4. Fourth line of defense, as described in the 2nd article, if the file type is unknow, we could block it. The only problem is that many web based applications use unknown file type so for most people it’s a no go.
Beacon detection is difficult. A few security appliances will detect regular beacons, or long connections. But now days, many C2C implement random period between two beacons.
If you represent the statistics of those beacons in three axes : Interval, Connection Time and Data size.
Black Hills Information wrote a nice tool called RITA (Real Intelligence Threat Analytics) https://www.blackhillsinfosec.com/projects/rita/
The core of this tool is to analyse not the content, but stastistics on the Interval, Connection time and Data size and correlated this. It will generate a beacon score.
I installed it in my lab, and am running a Zeek span service on all incoming and outgoing traffic.
I have a dedicated VM for this (follow strictly the RITA installation guide as the program has many dependancies), on which hourly I will import the bro/zeek data into RITA
05 * * * * /usr/local/bin/rita import –rolling –numchunks 48 /opt/bro/logs/$(date –date=’-1 hour’ +\%Y-\%m-\%d)/ home > /dev/null 2>&1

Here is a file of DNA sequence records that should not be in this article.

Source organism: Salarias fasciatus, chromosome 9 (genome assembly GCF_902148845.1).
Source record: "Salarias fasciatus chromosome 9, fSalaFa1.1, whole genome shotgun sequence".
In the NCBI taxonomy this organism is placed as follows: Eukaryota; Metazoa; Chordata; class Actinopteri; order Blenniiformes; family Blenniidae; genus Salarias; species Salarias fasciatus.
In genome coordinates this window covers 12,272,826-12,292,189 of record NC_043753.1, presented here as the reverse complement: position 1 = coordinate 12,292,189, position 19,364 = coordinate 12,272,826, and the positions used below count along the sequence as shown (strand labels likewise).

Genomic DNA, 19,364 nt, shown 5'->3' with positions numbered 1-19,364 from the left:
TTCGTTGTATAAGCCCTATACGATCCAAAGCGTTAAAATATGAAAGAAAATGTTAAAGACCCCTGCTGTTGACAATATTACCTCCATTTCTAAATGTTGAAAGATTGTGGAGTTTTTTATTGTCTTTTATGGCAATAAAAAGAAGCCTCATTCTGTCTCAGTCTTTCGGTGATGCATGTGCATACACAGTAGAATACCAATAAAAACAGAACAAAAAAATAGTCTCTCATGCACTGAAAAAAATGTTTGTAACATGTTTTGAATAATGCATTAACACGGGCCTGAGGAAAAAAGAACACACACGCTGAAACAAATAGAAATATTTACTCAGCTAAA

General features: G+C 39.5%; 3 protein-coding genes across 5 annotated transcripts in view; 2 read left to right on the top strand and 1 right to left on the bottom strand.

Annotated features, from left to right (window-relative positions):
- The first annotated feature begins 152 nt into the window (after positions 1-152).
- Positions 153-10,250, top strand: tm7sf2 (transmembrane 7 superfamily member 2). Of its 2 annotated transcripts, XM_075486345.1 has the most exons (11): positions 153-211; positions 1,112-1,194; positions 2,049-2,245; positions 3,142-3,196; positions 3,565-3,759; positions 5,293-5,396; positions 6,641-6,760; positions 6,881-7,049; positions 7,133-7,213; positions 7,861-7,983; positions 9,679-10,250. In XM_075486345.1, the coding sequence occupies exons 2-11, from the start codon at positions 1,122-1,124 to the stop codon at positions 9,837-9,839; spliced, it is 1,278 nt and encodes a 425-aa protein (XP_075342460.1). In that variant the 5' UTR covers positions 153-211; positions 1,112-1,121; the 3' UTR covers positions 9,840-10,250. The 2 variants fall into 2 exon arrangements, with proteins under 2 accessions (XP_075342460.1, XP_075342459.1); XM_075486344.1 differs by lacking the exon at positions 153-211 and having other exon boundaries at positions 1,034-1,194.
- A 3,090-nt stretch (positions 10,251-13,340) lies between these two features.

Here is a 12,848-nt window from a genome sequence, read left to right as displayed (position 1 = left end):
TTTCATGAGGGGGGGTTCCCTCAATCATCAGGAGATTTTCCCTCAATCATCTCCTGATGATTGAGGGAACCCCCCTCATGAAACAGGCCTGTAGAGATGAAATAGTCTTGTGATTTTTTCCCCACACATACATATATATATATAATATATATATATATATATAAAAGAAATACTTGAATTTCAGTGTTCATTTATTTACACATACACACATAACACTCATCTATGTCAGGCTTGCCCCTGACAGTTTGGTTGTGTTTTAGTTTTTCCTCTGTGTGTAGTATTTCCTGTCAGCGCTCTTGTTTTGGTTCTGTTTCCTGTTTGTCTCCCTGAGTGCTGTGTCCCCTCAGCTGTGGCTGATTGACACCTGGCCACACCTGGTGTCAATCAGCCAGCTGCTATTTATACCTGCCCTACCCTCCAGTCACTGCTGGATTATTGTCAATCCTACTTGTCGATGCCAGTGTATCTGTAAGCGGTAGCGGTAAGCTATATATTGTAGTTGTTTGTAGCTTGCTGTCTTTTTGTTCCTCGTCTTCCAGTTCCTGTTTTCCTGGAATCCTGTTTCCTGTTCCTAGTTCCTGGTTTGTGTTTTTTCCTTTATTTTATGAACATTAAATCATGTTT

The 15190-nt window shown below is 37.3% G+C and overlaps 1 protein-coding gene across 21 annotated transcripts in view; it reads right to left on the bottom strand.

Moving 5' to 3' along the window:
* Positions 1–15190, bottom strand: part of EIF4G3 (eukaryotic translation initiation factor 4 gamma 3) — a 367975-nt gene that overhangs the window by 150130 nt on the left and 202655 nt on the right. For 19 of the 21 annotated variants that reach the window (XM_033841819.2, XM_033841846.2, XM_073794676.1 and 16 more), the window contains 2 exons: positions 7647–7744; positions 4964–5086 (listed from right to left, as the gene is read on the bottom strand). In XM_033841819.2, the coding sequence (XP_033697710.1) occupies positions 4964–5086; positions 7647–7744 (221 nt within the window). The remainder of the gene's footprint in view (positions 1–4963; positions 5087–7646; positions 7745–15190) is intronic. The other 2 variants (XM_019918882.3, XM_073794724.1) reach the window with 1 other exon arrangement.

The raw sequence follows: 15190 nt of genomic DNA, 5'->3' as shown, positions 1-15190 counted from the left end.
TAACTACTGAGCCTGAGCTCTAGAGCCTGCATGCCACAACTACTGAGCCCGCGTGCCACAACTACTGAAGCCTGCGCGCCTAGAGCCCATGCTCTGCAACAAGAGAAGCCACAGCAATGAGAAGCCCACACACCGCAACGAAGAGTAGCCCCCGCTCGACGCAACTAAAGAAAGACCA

As RITA is an open source project, it doesn’t come yet with an alerting mechanism etc…. to compare to their commercial product AI.Hunter. Fair enough. They have already open sourced their code, and this is fantastic. So I decided to try to automate some stuff. I’m a terrible developer and have spent several hours to get to this results (yes, I’m slow) . I have published my python3 scripts here if it helps somebody : https://github.com/k4nfr3/ritadnspysolver
My first script was that when seing the results I was missing the DNS name. As the data was already in the Mango database, ritadns.py will just check if the IP is in the DB.
Rita-python.py is to run rita commands but get the DNS records inside the results
Rita-alerter.py is a script which I run from my crontab after importing the RITA results every hour, in order to trigger alerting. At the moment, I’m wrote it to send syslog alerts if it is a new alert (you can set the threshold score). The syslog alerts is then feeding into my XSOAR (aka Demisto) to automate the response ( enriching the data by getting the device name which triggered the alert / the ASN of dst IP/ Organisation / virus total / threat Crowd and so on …. ). I then received it on my Mobile Phone via a push notification alerting me in near real time (still once a hour)
While RITA mentions that there might be a few false positives, I do have quite a lot of false positives. So many softwares have a beacon mechanism for updates, content updates and so on.
Link to Black Hills Information Security webcast on RITA : https://www.youtube.com/watch?v=eETUi-AZYgc
Thanks again to the Black Hills guys who spent time thinking of it, developping it and pubishing this tool. Not sure yet, how to use it in a real world environment for the moment, due to the high number of false positives I personally experienced but it does catch all the C2C I have seen and tested with.0